Short-course antibiotic therapy enough for paediatric outpatient CAP

Elaine Soliven
12 Nov 2020

Children with community-acquired pneumonia (CAP) who received a shorter course of antibiotic therapy were more likely to achieve a more desirable outcome than those on a standard-course regimen, according to the SCOUT-CAP* trial presented at ID Week 2020.

“The explicit a priori assumption in this analysis is that, given an equivalent clinical response, fewer days of antibiotics are more desirable because they involve decreased antibiotic exposure, which may also result in decreased antibiotic resistance,” according to study investigator Professor Charles Huskins from Mayo Clinic College of Medicine and Science in Rochester, Minnesota, US.

The researchers conducted a double-blind, placebo-controlled, superiority trial involving 385 children with CAP (aged 6–71 months) whose condition had improved within 3–5 days after initial antibiotic therapy. Participants were then randomized in a 1:1 ratio to receive an additional 5-day course of either the same prescribed antibiotic (standard course, 10–11 days) or matching placebo (short course, 5 days). The primary endpoint of the study was the DOOR** outcome, which consisted of several components such as Ordinal Clinical Response (OCR)*** and the documented days of antibiotic treatment, on days 11–14. [ID Week 2020, abstract 175]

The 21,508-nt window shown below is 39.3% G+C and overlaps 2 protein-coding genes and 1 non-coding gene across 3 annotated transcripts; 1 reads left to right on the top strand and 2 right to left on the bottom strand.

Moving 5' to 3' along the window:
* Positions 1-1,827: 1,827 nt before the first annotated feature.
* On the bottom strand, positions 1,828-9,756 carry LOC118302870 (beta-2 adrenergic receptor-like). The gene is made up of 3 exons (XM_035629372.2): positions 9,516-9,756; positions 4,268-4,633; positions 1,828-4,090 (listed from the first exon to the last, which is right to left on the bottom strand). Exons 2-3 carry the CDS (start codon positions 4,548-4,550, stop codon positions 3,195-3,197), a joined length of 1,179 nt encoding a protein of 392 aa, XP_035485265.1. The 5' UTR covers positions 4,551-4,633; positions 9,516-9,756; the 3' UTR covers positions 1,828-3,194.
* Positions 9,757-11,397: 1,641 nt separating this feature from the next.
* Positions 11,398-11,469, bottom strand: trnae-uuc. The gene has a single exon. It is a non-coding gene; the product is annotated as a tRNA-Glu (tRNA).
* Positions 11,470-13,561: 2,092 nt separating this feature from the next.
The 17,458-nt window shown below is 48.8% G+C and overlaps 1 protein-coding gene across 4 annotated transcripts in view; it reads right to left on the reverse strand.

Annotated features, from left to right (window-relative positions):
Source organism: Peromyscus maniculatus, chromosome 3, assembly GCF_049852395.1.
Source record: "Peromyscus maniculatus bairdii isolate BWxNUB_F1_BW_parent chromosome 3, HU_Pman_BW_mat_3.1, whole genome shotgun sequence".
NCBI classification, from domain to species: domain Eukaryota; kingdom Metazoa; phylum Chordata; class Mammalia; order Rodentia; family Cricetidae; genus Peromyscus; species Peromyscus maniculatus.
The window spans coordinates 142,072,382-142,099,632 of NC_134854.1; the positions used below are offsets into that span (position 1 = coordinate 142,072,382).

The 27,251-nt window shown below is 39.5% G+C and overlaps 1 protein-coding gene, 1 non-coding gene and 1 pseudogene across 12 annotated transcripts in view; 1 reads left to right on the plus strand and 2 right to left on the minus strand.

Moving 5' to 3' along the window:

Children who received short-course antibiotic treatment achieved a 69 percent probability of a more desirable outcome (95 percent confidence interval, 63.0–72.0; p<0.001) than those on standard-course treatment. “[The results] clearly favour[ed] the short-course treatment arm,” noted Huskins.

In the OCR analysis, a 48 percent probability of a more desirable outcome was observed in the short-course treatment arm, though there was no significant difference between the two treatment arms.

Overall, majority of the patients in each treatment arm demonstrated an adequate response to CAP treatment with most having no or only mild antibiotic adverse events, Huskins noted.

“[In conclusion, among children with CAP demonstrating initial clinical improvement with outpatient therapy, … short-course therapy was superior in our a priori defined outcome that incorporated decreased antibiotic exposure, … [which also] resulted in increased convenience and decreased cost,” Huskins said.

“We also noted that this is the first randomized clinical trial to use DOOR for both the design and analysis of the study, and that DOOR may be useful for future studies of antimicrobial stewardship interventions or other studies that examine combined benefits and risks of antimicrobial therapy,” he added.

 

*SCOUT-CAP: Trial to evaluate beta-lactam antimicrobial therapy of community-acquired pneumonia in children

**DOOR: Desirability of Outcome Ranking

***OCR: Composed of response to CAP treatment and the occurrence and severity of antibiotic adverse events

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